Tuesday, October 23, 2018

Emma Gatewood: a delayed love affair with life

I have a new hero. As often happens, I met her in a book.

In early May of 1955, Emma Gatewood, left her Ohio home, caught a ride to West Virginia, a plane to Atlanta, a bus to Georgia, and a cab to Mount Oglethorpe, then the southern starting point of the Appalachian Trail, which wound 2,050 miles through rugged, mountainous country to its end point in Maine. 
Emma registered her name in the logbook at the summit of Mount Katahdin on September 25th: 144 days of hiking, averaging roughly fifteen miles per day, carrying a denim bag she made herself, wearing out seven pairs of shoes, mainly canvas sneakers, with no tent or elaborate hiking gear.

She was the first woman to make the thru-hike. She was 67.

Emma was a tough woman, enchanted by nature. She bore 11 children to a sex-addled man who abused her physically and emotionally for thirty-three years. Walking into the woods was her escape. She fell in love with the idea of walking the new Appalachian Trail from a National Geographic article, and when she left to start her walk, she didn’t tell anyone. She had waited years, dreaming silently, until she decided it was time. (Click here to see the article that inspired Emma.)

The response to this older woman doing the impossible was remarkable. In today’s terminology, we would say that her story went viral. Ben Montgomery, the author, deftly weaves the threads of the story together … her walk, her life of abuse, the times, the history of the Appalachian trail, her amazing resilience and determination, and the reasons she did what she did. She didn’t stop with hiking the A.T. once … she did it three times … the last time at 75, although it was done in sections. She also walked 2,000 milesof the Oregon Trail from Independence, Missouri, to Portland, Oregon, averaging 22 miles a day, and helped develop the Buckeye Trail in Ohio. 

1955 wasn’t Emma’s first try at the Trail. She started from Maine in 1954, but quickly got lost and had to be rescued. As Ben Montgomery writes, the Appalachian Trail wasn’t just a walk in the woods. “There were a million heavenly things to see and a million spectacular ways to die."

Emma went home feeling like a failure, however, she was back the next year, lessons learned and starting from the south, determined.

As the public began to catch wind of what the 67 year-old woman was doing, the press swarmed her, always asking, "Why?" She gave many answers ... "It was something to do ... it was a lark ...." However, the author hints at something deeper.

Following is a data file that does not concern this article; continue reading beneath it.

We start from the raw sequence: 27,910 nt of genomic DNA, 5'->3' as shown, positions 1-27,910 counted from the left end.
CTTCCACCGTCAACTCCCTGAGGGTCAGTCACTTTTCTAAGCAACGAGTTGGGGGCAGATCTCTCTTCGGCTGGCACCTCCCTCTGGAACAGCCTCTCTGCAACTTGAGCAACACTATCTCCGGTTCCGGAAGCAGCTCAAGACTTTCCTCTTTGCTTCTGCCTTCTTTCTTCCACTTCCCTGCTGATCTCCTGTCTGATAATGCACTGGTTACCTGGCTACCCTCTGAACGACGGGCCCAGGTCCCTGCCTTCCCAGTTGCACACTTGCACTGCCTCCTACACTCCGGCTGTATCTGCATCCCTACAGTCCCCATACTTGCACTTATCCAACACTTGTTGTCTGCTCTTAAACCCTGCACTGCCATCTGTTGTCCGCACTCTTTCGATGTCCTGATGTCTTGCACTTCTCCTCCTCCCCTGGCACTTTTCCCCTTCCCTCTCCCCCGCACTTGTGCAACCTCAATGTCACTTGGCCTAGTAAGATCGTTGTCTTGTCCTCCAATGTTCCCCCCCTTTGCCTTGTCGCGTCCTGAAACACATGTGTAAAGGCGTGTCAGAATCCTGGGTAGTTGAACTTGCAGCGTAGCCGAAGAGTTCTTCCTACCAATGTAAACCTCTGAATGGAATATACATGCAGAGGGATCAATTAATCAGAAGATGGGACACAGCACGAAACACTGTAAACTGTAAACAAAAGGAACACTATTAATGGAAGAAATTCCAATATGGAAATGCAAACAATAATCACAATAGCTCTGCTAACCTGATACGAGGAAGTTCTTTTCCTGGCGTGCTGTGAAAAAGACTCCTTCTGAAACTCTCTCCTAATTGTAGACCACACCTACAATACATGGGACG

Thinking about her life of severe abuse and caring for eleven children and all the chores of keeping a farm going, it's clear she never had time for herself. When her children were grown, she could finally choose her own path, her own way of spending her time. When she walked into the woods it was purely a selfish act. 
Isn't it interesting however that she inspired thousands, maybe even millions of people to follow their own choices? Another reminder that it's never too late to fall in love with our own lives.

More information 

 Interesting quotes about walking from the book:

Anthropologists estimate that early man walked twenty miles a day. Mental and physical benefits have been attributed to walking as far back as ancient times. The Roman writer Pliny the Elder (23–79 AD) described walking as one of the “Medicines of the Will.” Hippocrates, the Greek physician, called walking “man’s best medicine” and prescribed walks to treat emotional problems, hallucinations, and digestive disorders.

Leonardo da Vinci designed elevated streets to protect walkers from cart traffic. Johann Sebastian Bach once walked two hundred miles to hear a master play the organ.

William Wordsworth was said to have walked 180,000 miles in his lifetime. Charles Dickens captured the ecstasy of near-madness and insomnia in the essay “Night Walks” and once said, “The sum of the whole is this: Walk and be happy; Walk and be healthy.” Robert Louis Stevenson wrote of “the great fellowship of the Open Road” and the “brief but priceless meetings which only trampers know.” Friedrich Wilhelm Nietzsche said, “Only those thoughts that come by walking have any value.”
  1. https://en.wikipedia.org/wiki/Grandma_Gatewood
  2. At Hocking Hills State Park in Ohio, the North Country Trail, Buckeye Trail, and the American Discovery Trail coincide and a six-mile section is designated as the Grandma Gatewood Trail. It connects Old Man's Cave to Cedar Falls to Ash Cave. 
  3. Interesting short video re-enacting a segment of Grandma Gatewood's life 

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